An Accidental Goddess

Reviewer: Jake Beal

Author: Linnea Sinclair

Published: 2006

Reviewed: 2006-06-25

Publisher: Bantam

OK, this book was wierd. So, on the one hand, it's a straight up
scifi sort of universe of the sort that Bujold would be happy to stick
her characters in. On the other hand, there are psychic magicians
running around. Um, what? Not many of them, of course---few enough,
in fact, that the main character gets deified in her absence on the
basis of being one, thus setting up the whole plot.

But it's not really about any of that. It's, well, a romance novel.
I know, I know, I should be ashamed for even touching such a thing.
And there were definitely times I felt that way. Like about one page
after the two main characters meet (you know, the ultra-powerful space
mage woman and the hot-shot youngest admiral in the fleet, just a
couple of everyday folks) and there's a paragraph so embarassing I
need to reproduce it in full.

"The exam room's utilitarian overheads were harsh, bright, but their
light played through her short, pale hair in a mixture of silver and
gold like moonlight and starlight. There was an almost etherial
beauty about her. Mack felt as if he knew her, but from a dream."

The context? He's interrogating her on suspicion of smuggling. Raise
your hand if you think these two aren't going to end up having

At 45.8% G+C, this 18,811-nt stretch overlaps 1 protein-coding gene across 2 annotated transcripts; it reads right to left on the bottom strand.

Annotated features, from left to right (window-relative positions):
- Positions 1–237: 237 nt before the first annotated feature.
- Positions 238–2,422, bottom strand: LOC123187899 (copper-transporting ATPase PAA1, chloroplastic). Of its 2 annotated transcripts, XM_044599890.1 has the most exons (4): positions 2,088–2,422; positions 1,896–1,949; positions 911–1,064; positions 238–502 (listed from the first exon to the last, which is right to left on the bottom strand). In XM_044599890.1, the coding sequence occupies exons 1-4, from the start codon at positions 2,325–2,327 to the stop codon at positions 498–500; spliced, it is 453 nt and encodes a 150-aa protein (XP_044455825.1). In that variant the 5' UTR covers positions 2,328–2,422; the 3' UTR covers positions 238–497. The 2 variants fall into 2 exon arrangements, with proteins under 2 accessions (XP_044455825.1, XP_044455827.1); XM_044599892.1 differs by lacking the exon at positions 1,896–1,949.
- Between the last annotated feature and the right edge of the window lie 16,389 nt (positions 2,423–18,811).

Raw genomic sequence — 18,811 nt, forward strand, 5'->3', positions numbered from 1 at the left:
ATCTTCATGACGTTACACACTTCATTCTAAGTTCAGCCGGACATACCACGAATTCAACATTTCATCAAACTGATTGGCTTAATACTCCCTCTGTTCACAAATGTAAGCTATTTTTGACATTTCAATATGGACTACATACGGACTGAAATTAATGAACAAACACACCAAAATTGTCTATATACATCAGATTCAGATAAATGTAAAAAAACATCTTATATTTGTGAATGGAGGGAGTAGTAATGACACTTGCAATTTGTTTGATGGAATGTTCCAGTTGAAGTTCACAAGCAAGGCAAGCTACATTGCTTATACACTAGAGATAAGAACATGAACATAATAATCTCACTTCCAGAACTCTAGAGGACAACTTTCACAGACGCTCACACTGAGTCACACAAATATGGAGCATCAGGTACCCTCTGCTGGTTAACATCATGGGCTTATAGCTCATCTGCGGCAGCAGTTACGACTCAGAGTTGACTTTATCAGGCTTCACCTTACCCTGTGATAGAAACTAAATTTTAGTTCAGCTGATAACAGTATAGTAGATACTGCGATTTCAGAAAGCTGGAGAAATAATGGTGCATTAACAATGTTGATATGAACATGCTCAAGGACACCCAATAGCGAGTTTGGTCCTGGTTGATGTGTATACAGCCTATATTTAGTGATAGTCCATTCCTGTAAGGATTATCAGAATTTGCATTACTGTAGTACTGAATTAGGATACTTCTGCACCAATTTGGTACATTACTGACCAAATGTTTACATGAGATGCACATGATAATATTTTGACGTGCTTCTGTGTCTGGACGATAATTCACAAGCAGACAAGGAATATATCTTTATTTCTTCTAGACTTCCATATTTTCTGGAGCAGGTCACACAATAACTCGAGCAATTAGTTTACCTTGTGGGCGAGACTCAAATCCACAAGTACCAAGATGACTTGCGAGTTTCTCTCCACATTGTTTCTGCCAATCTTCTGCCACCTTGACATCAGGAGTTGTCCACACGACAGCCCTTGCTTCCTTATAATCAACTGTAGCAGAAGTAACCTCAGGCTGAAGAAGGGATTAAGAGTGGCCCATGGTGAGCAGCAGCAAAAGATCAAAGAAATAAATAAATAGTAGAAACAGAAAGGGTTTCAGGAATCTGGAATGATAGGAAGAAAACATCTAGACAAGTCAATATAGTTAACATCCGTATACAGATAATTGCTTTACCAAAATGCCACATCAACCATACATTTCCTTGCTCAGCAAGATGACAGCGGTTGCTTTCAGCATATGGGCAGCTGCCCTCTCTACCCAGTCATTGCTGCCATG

passionate sex, the like of which neither has ever encountered before,
that will change their formerly meaningless lives forever? Raise your
hand if you think there's not going to be any sort of deux ex machina
at the climax of the plot? I thought so.

Yeah, it's trash. But it's good trash. It's got a sense of humor,
it's got a shifting perspective. It's got predictability, but,
frankly, if you make it past the first twenty pages, you aren't going
to mind it much. It reminds me in many way, actually, of Anne
McCaffrey. Who I loved when I was a teenager, but who just feels
bland to me now. Of course, there was a little more zest in this
one---Ms. McCaffrey prefers to have somewhat adolescent characters
with a more wistful and romantic approach to sex, where Ms. Sinclair
isn't ashamed to have them just plain like to screw.

In the end, it's a romance novel. It's got starships and magic, but
they're just a backdrop for the romance. It's got an almost
Shakespearean level of mistaken beliefs and deceit, all in the service
of increasing the sexual tension in the air, but you know everything's
going to work out. And in the end, even the parrots get to have their